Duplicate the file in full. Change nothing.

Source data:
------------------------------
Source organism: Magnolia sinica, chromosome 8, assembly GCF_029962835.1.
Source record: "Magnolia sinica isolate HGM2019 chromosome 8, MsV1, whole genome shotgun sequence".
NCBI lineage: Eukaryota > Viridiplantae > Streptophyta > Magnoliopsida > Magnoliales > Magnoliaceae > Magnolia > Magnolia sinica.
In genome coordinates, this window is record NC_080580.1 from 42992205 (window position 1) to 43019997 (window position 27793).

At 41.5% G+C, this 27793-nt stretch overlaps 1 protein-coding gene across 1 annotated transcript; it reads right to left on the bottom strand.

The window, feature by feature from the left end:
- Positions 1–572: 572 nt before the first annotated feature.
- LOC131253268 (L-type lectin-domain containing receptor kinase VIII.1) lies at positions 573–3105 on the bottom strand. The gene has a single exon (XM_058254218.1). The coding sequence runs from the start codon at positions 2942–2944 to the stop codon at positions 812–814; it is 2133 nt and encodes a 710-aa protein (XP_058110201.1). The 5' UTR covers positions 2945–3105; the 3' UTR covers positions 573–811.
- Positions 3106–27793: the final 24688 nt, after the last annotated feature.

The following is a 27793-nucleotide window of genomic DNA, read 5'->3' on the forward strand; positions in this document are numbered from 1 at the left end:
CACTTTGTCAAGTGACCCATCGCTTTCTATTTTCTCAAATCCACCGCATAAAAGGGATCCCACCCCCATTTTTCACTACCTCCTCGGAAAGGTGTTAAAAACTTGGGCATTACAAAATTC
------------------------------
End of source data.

Source organism: Magnolia sinica, chromosome 8, assembly GCF_029962835.1.
Source record: "Magnolia sinica isolate HGM2019 chromosome 8, MsV1, whole genome shotgun sequence".
NCBI lineage: Eukaryota > Viridiplantae > Streptophyta > Magnoliopsida > Magnoliales > Magnoliaceae > Magnolia > Magnolia sinica.
In genome coordinates, this window is record NC_080580.1 from 42992205 (window position 1) to 43019997 (window position 27793).

At 41.5% G+C, this 27793-nt stretch overlaps 1 protein-coding gene across 1 annotated transcript; it reads right to left on the bottom strand.

The window, feature by feature from the left end:
- Positions 1–572: 572 nt before the first annotated feature.
- LOC131253268 (L-type lectin-domain containing receptor kinase VIII.1) lies at positions 573–3105 on the bottom strand. The gene has a single exon (XM_058254218.1). The coding sequence runs from the start codon at positions 2942–2944 to the stop codon at positions 812–814; it is 2133 nt and encodes a 710-aa protein (XP_058110201.1). The 5' UTR covers positions 2945–3105; the 3' UTR covers positions 573–811.
- Positions 3106–27793: the final 24688 nt, after the last annotated feature.

The following is a 27793-nucleotide window of genomic DNA, read 5'->3' on the forward strand; positions in this document are numbered from 1 at the left end:
CACTTTGTCAAGTGACCCATCGCTTTCTATTTTCTCAAATCCACCGCATAAAAGGGATCCCACCCCCATTTTTCACTACCTCCTCGGAAAGGTGTTAAAAACTTGGGCATTACAAAATTC